6 For I am already being poured out as a drink offering, and the time of my departure has come. 7 I have fought the good fight, I have finished the race, I have kept the faith. 8 Henceforth there is laid up for me the crown of righteousness, which the Lord, the righteous judge, will award to me on that Day, and not only to me but also to all who have loved his appearing.
9 Do your best to come to me soon. 10 For Demas, in love with this present world, has deserted me and gone to Thessalonica. Crescens has gone to Galatia, Titus to Dalmatia. 11 Luke alone is with me. Get Mark and bring him with you, for he is very useful to me for ministry. 12 Tychicus I have sent to Ephesus. 13 When you come, bring the cloak that I left with Carpus at Troas, also the books, and above all the parchments. 14 Alexander the coppersmith did me great harm; the Lord will repay him according to his deeds. 15 Beware of him yourself, for he strongly opposed our message. 16 At my first defense no one came to stand by me, but all deserted me. May it not be charged against them! 17 But the Lord stood by me and strengthened me, so that through me the message might be fully proclaimed and all the Gentiles might hear it. So I was rescued from the lion’s mouth. 18 The Lord will rescue me from every evil deed and bring me safely into his heavenly kingdom. To him be the glory forever and ever. Amen.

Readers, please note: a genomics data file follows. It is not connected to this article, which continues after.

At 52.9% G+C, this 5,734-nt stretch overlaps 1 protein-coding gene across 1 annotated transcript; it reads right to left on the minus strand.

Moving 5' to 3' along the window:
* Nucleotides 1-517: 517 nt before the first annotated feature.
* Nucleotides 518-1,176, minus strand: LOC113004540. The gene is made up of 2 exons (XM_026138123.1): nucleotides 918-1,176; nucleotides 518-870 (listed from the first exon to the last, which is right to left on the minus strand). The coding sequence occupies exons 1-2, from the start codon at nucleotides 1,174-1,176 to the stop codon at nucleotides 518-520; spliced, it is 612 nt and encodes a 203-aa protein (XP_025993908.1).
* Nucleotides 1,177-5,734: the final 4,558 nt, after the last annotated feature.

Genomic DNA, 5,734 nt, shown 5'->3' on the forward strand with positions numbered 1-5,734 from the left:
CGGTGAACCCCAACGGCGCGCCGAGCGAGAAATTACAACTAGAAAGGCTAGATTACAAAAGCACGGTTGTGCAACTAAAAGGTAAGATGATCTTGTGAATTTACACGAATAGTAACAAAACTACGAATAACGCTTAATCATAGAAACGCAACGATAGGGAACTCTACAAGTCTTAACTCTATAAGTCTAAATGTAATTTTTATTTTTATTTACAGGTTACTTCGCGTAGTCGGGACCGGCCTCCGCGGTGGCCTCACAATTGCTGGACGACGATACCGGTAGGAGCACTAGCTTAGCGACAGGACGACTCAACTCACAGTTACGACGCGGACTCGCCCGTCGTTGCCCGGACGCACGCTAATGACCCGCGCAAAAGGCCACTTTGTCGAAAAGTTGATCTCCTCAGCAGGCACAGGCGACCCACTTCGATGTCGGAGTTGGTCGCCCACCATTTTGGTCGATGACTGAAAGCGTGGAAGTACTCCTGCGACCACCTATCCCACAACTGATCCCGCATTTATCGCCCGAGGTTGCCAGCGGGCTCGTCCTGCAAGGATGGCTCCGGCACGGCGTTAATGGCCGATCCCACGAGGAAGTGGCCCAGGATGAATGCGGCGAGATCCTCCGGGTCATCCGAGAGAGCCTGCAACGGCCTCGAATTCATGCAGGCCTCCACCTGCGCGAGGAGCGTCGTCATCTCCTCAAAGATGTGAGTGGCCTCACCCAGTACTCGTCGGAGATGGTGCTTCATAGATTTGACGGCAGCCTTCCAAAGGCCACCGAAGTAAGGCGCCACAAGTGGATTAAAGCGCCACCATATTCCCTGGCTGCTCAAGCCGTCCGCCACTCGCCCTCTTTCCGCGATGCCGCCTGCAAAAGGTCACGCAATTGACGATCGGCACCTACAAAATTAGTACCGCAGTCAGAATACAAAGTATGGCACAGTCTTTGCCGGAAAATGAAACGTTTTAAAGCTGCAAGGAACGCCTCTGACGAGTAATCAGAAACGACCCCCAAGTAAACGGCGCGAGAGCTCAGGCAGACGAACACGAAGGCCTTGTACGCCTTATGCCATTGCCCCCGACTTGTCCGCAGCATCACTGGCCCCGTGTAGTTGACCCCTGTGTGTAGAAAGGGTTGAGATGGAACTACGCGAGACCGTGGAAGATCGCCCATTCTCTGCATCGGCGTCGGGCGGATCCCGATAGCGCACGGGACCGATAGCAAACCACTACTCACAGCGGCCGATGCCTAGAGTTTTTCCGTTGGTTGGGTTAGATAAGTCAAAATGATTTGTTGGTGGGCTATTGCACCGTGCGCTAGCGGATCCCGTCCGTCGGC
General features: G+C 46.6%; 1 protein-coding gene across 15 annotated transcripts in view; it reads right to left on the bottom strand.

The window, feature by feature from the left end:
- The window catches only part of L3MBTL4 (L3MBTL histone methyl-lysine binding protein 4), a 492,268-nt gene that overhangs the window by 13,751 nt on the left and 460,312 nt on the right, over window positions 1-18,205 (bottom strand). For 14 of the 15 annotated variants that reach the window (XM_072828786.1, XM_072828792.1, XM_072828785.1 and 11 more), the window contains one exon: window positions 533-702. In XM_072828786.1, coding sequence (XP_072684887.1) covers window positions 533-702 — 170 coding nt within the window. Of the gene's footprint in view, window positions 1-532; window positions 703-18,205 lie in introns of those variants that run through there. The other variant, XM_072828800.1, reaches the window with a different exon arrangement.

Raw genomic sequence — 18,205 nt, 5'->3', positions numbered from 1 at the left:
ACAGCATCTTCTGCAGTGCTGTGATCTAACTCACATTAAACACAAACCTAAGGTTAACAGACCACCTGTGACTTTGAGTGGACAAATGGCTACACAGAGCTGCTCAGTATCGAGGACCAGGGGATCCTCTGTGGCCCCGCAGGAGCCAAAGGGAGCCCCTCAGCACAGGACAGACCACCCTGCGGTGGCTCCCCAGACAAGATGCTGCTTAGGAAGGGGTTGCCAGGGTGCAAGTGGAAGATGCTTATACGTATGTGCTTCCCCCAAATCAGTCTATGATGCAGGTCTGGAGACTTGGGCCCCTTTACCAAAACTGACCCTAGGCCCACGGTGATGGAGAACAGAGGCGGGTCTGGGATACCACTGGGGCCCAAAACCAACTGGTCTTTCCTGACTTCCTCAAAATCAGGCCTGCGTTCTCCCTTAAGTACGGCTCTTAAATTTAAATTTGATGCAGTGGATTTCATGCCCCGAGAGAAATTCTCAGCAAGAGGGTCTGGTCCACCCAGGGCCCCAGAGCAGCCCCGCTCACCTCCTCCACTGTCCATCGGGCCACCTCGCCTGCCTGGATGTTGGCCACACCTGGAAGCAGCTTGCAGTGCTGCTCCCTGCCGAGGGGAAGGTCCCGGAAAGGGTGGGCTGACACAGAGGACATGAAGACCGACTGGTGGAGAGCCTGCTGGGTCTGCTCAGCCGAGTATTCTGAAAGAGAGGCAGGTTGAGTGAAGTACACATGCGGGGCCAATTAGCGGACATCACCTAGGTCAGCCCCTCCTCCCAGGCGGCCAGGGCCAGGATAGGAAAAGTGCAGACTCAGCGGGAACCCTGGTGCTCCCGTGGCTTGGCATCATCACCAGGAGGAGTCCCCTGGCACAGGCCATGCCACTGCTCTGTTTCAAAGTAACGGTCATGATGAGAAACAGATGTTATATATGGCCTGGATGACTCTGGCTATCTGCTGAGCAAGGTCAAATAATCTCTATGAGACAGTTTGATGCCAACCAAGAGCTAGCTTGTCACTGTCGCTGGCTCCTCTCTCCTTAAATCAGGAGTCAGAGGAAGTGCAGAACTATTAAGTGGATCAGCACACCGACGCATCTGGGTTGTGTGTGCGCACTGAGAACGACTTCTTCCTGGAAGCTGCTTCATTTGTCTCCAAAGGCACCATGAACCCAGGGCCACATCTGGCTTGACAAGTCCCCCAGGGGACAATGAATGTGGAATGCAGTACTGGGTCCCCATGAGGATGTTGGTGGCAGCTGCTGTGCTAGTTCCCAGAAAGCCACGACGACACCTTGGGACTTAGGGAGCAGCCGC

19 Greet Prisca and Aquila, and the household of Onesiphorus. 20 Erastus remained at Corinth, and I left Trophimus, who was ill, at Miletus. 21 Do your best to come before winter. Eubulus sends greetings to you, as do Pudens and Linus and Claudia and all the brothers.
22 The Lord be with your spirit. Grace be with you.
The preacher attracted to this text will likely want to preach the famous words: “I have fought the good fight.” And that is a great sermon, both if you simply preach the life of Paul as an inspiration for the Christian or if you apply that to the life of the whole church and its individuals. Paul dies with total confidence in Christ. Jesus, the righteous judge, has a crown of righteousness for Paul. He is facing death at the hands of a Roman soldier in the immediate future. He has been betrayed and abandoned by friends, but Jesus has not abandoned him. Jesus will rescue him from every trouble, whether that is by turning this situation around or by raising him from the grave, Jesus always has that last word.
The omitted verses are helpful for reminding the reader that this is a very human being who writes these letters. I think sometimes we elevate Paul to this super-human status, and in so doing make into another sort of human being than we are. But that is a mistake. He was very much like we are. Here is a man who is in prison and is cold. He wants Timothy to bring a cloak. He needs something to read while he is in prison. He is alone except for a few friends and he begs this young man, this Timothy, to come and see him before he dies.